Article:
David LaChapelle recently made his Hong Kong debut, which coincided with ART HK 11. According to Art Radar Asia, here’s what the photographer had to say regarding the New York and Hong Kong art scenes:
Coming back from Asia, going to America, going to Europe, it feels almost sleepy when you get back. I don’t want to say ‘simple’, but there’s a certain enthusiasm [in Asia] that’s no longer in New York… I find that spirit more in Beijing and more in places like Hong Kong than you would in New York City, where it seems like a dullness of, ‘Oh, I’ve seen it all, done it all.’
OK, his words weren’t particularly incendiary. Although the title of the article, “Asian art scene buzzing while New York’s stagnates,” and the idea that the city that deems itself “the cultural capital of the world” is losing its energy, do stir up an interesting debate.
LaChapelle’s observations are consistent with my personal history and experience; my parents were born and raised in Hong Kong (Mom lived above a store, Dad in the now-demolished Shek Kip Mei housing projects), and when they immigrated to the States, they found the Western pace to be agonizingly slow. And that was decades ago; since their youth, their home city’s changed and grown exponentially, something I’ve seen each time I visit. This rapid growth is most evident in its cultural manifestation—we are witnessing a cultural shift. Chinese art is in increasingly high demand, while Chinese collectors are making more and more investments in art. Want to make it big in the art world? If you haven’t already, it’s time to turn your attention to the East.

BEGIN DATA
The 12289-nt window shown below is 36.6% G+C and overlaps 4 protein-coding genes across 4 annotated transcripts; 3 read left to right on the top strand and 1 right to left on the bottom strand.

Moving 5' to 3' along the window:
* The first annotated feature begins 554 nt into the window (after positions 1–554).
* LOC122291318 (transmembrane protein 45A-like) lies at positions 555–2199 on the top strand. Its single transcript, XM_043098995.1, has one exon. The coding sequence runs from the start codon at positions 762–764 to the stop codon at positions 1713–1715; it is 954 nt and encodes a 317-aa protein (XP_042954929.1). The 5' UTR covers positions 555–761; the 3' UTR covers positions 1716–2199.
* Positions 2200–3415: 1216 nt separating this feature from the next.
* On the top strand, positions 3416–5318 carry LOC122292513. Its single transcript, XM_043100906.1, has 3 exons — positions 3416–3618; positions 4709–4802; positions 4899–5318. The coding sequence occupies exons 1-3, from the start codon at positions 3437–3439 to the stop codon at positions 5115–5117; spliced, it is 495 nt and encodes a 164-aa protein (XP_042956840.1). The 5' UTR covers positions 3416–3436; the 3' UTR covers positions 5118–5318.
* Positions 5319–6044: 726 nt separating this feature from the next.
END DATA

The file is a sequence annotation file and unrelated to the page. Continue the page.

And as for the West… New Yorkers, can you defend yourselves? Or are you nodding in agreement as you yawn your way down the streets of Chelsea? What about other art hubs like L.A., Berlin, and Venice, whose Bienniale just concluded? Regardless, we can view this as a call to the Western world to step its game up.